Clocking in at a brisk 12 tracks, Bishop Nehru’s Elevators: Act I And II has finally arrived. Produced by MF Doom and Kaytranada, the album is a relatively straightforward display of rap music’s core elements. In the words of Phonte from Little Brother: “Dope beats, dope rhymes, what more do y’all want?”
The album, released independently through Bishop’s own Nehruvia LLC label, is broken down into two halves: Ascension and Free Falling. Ascension kicks off on a metaphorical note, featuring an intro skit with a quick conversation between Bishop and an elevator operator/concierge who directs him to what sounds like plush accommodations while noting Bishop’s reputation has been spoken highly of — many times, the key to a fast rise to the top.
“Driftin’,” “No Idea,” “The Game Of Life,” and previous single “Up, Up, & Away” featuring Lion Babe are breezy, jazz-influenced slices of high-life, with Nehru ruminating on the benefits that come with rising rap stardom. Throughout, Bishop’s old-school influenced, dense rhyme schemes highlight his status as a stalwart fan of 1990s-style, lyrically focused rap, while Kaytranada and MF Doom’s beats buttress his dextrous flow without falling into the tinny, repetitive traps much of similar backpack rap is prone to dipping into.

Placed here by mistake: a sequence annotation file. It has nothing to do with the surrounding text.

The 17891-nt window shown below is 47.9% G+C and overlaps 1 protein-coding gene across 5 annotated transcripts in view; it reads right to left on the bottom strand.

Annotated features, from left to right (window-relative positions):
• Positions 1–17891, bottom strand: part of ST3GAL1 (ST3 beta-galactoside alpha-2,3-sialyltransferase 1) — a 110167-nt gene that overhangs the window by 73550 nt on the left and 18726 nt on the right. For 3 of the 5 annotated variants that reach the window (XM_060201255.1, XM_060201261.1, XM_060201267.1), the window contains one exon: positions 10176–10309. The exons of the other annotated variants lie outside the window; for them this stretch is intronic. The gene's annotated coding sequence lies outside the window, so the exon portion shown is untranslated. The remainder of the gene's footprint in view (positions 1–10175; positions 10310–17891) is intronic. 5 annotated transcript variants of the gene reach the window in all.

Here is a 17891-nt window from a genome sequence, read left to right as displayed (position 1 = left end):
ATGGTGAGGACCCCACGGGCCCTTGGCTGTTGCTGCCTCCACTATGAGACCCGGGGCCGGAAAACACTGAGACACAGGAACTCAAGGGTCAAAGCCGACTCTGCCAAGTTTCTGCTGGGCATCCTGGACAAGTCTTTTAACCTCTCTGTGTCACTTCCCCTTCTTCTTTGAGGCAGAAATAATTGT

Of course, what does up, must come down. Free Falling, the second act, doesn’t get an elaborate skit, just a quick verbal note from Bishop before launching into the more urgent sounds of “Taserz.” It’s still jazzy, but the chords fall instead of rise, sonically reflecting the latter half’s theme even as Bishop’s rhymes begin to spill some of the more stressful aspects of being in the public eye.
“Again & Again,” likewise sounds more menacing, with eerie sound effects breaking through the spooky-sounding soul sample. Bishop spits punchline after punchline, stalking the track like a hungry cougar, as the beat escalates, incorporating more and more strident loops. The set ends with single “Rooftops,” a brassy final gut punch that ends on as much of a metaphorically high note as a music low one.
It’s a compact, but solid collection that’s well worth the listen. For fans who think that the youth of hip-hop have nothing to say, or who take issue with all the trap beats seemingly dominating the current landscape (they’re not, but that’s a discussion for another time), this is the album that can give them hope for the future. There isn’t one mumble on the whole set, but better than that, Bishop Nehru proves he can actually rap, and for that reason alone, you should hop in this elevator and take a ride. Stream Elevators: Act I And II below.